The diagnosis of Posttraumatic Stress Disorder, or PTSD, has changed over the years as we learn more about how individuals respond to traumatic events. Prior to our current diagnostic system, the disorder was referred to by various names including Shell Shock in the early 1900s and through WWI and Battle Fatigue after WWII, according to the National Center for PTSD.
In the initial Diagnostic and Statistical Manual (DSM-I, 1952), our modern day approach to diagnosing mental disorders, it was referred to as a short-term 'Gross Stress Reaction,' and focused on the immediate response to extreme trauma. This was helpful but it was soon discovered that trauma responses were not short-term and did not resolve themselves on their own.
It wasn't until the DSM-III in 1980 that the term Posttraumatic Stress Disorder was officially adopted. This more accurately described the disorder and while some adjustments have been made to the symptom list as we learn more, it has remained relatively stable across the next two editions of the DSM.
Diagnostic Code: F43.10
To be diagnosed with PTSD, an individual over the age of six must meet the following five criteria and the disturbance must last more than a month and cause clinically significant distress or impairment.
A. Precipitating Event. Exposure to actual or threatened death, serious injury, or sexual violence. Exposure can include direct exposure, witnessing a traumatic event, learning of the event regarding a close family member or friend, or through interaction with its aftereffects (collecting human remains, working with victims of child abuse, etc.).
B. Intrusive Symptoms. Presence of at least one of the following symptoms: (1) Recurrent, involuntary, and distressing memories; (2) Recurrent, distressing dreams related to the event(s); (3) Dissociative reactions like flashbacks; (4) Intense, prolonged distress to internal or external cues; (5) Physiological reactions to internal or external cues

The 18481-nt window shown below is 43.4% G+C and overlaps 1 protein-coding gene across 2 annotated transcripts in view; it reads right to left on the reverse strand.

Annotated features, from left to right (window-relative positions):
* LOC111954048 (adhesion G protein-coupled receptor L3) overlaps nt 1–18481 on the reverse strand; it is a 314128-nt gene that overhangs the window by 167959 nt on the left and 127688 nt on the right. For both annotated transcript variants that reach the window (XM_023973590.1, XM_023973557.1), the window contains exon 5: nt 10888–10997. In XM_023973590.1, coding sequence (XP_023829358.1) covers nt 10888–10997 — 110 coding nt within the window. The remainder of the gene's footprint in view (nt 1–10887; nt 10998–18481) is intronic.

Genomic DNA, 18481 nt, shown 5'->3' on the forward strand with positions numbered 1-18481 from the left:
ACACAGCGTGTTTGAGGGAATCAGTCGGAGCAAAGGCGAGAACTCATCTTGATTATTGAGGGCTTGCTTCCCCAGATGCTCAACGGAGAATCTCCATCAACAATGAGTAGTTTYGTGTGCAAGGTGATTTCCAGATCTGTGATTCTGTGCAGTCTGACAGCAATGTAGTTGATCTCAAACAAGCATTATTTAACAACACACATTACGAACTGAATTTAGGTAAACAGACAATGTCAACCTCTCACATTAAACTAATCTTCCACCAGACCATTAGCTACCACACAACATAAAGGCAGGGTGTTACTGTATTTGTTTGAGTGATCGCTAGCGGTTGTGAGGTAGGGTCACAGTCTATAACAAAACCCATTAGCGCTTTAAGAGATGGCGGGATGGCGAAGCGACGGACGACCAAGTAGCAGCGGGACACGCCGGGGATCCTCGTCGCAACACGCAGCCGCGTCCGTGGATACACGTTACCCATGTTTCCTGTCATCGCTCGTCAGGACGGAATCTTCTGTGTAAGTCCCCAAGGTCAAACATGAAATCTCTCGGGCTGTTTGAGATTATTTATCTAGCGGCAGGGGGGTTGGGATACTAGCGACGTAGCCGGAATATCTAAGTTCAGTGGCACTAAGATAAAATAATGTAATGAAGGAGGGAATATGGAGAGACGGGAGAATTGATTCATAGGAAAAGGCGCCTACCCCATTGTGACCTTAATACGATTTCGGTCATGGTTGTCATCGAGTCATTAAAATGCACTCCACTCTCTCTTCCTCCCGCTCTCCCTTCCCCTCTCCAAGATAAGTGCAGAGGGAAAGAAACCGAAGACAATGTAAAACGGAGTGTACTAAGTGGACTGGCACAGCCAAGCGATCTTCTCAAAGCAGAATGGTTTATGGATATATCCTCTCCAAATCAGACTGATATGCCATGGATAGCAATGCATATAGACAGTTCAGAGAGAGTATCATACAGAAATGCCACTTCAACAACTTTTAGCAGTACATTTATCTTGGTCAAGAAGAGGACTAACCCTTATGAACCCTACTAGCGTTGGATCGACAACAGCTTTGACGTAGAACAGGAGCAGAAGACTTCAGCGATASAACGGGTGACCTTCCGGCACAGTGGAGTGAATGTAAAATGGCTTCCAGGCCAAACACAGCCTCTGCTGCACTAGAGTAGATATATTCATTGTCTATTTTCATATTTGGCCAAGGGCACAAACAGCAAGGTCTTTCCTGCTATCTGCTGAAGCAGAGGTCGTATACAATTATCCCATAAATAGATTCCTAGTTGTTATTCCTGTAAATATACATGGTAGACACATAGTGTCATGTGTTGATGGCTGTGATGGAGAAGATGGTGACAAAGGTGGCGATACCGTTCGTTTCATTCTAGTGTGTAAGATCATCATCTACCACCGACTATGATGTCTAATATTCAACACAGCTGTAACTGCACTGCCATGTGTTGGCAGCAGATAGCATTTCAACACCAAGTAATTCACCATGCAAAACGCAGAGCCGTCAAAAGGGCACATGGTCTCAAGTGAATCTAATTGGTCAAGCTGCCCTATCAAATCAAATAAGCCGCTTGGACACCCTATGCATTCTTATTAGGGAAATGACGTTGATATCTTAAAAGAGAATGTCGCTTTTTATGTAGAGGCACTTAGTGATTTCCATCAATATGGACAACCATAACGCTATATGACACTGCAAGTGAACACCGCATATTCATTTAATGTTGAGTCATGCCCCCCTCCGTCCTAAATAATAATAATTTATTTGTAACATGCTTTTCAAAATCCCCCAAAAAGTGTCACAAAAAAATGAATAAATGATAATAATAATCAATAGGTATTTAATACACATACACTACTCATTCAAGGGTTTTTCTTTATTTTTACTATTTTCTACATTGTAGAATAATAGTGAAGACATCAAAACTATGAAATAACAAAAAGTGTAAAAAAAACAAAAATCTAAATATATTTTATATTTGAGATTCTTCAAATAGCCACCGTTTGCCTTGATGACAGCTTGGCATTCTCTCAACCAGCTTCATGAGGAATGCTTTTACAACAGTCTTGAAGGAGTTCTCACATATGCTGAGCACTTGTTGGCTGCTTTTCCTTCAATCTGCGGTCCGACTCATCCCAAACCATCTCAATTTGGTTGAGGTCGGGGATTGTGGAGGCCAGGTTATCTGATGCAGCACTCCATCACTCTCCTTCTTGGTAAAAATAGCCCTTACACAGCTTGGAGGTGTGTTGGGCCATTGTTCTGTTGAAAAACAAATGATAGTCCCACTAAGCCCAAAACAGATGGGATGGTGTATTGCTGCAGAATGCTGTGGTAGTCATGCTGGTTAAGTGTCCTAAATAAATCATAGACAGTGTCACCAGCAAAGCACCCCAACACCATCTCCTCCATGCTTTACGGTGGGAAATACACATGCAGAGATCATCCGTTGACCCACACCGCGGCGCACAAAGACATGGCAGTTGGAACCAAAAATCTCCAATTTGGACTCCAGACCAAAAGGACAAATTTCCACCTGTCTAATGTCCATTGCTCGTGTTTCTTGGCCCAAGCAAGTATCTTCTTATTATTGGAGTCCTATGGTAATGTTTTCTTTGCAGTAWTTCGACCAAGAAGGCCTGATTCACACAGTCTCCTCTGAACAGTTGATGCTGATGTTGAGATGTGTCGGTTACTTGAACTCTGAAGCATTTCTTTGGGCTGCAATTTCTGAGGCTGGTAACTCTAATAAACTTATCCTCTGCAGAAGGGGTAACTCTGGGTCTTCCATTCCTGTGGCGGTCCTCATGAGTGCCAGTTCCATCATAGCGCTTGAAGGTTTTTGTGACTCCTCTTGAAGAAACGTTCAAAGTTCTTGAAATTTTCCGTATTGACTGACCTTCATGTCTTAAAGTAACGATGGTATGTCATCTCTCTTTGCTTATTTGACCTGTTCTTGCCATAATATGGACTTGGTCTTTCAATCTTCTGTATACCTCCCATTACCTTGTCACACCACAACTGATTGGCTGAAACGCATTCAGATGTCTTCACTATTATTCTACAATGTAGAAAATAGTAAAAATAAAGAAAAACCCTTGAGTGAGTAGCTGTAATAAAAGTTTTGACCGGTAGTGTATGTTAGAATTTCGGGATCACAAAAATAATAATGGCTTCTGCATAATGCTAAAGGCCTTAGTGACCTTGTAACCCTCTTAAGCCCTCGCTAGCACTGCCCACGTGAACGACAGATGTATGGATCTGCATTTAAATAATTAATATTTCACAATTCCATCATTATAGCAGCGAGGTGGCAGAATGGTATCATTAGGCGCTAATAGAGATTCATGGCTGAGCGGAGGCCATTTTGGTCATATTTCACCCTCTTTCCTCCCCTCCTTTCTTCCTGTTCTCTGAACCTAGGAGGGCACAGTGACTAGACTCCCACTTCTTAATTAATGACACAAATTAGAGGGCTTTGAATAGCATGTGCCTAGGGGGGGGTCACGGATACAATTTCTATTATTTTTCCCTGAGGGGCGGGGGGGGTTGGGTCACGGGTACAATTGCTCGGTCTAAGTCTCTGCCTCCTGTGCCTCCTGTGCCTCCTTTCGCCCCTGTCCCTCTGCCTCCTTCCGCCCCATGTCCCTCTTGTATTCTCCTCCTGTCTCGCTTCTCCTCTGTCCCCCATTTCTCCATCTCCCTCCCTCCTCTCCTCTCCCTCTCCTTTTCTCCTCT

C. Avoidance. Persistent avoidance of stimuli associated with the traumatic event(s). This includes internal stimuli like memories and external stimuli like people, places, or topics of conversation).
D. Cognition and Mood. Negative changes in cognitions (thoughts) and mood associated with the traumatic event(s). This can include memory gaps, exaggerated criticisms of oneself, persistent negative emotions like anger, fear, or shame, diminished interest in activities, feelings of detachment, and reduced ability to experience positive emotions like joy or happiness.
E. Arousal and Reactivity. Significant change in arousal and reactivity associated with the traumatic event(s). This can include angry outbursts, reckless or self-destructive behavior, hypervigilance, exaggerated startle response, and/or sleep disturbances.
Prevalence, Comorbidity, and Other Information
The prevalence of PTSD can change dramatically as a result of war, natural disaster, crime, and other events. The lifetime prevalence according to the latest DSM is about 6.8% for adults. Rates are significantly higher among individuals in high risk activities such as soldiers, police officers, and emergency medical personnel. One-thirds to one-half of all PTSD diagnoses are related to rape, military combat and captivity, and political/ethnic internment and genocide.
PTSD is more prevalent among women than men according to the latest DSM, perhaps due to the increased risk of sexual assault, rape, and other violence. Symptoms typically begin within three months of the start of the trauma but can start much earlier and in some cases take even longer to appear. The diagnosis of Acute Stress Disorder is typically given in the first month since a diagnosis of PTSD requires the symptoms persist for longer that one month. When the threshold is passed, the diagnosis is changed from Acute Stress to PTSD.
Those with PTSD often have increased suicidal thoughts or behavior. There is also an increased prevalence of depression and substance abuse.
Treatment for PTSD have come a long way in the decade since it was first introduced. Specific approaches like Trauma Informed CBT, Eye-Movement Desensitization Training (EMDR), and others are helping those with PTSD recover. Newer research is also looking at going beyond recover and developing resilience and well-being that is greater than it was prior to the traumatic event(s). This phenomenon is called Posttraumatic Growth, and we are learning more and more about how people thrive after trauma.
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American Psychiatric Association (2022). Diagnostic and statistical manual of mental disorders, 5th Edition, Text-revision. https://doi.org/10.1176/appi.books.9780890425787
Friedmann, M. J. (n.d.). History of PTSD in Veterans: Civil War to DSM-5. National Center for PTSD. Retrieved from https://www.ptsd.va.gov/understand/what/history_ptsd.asp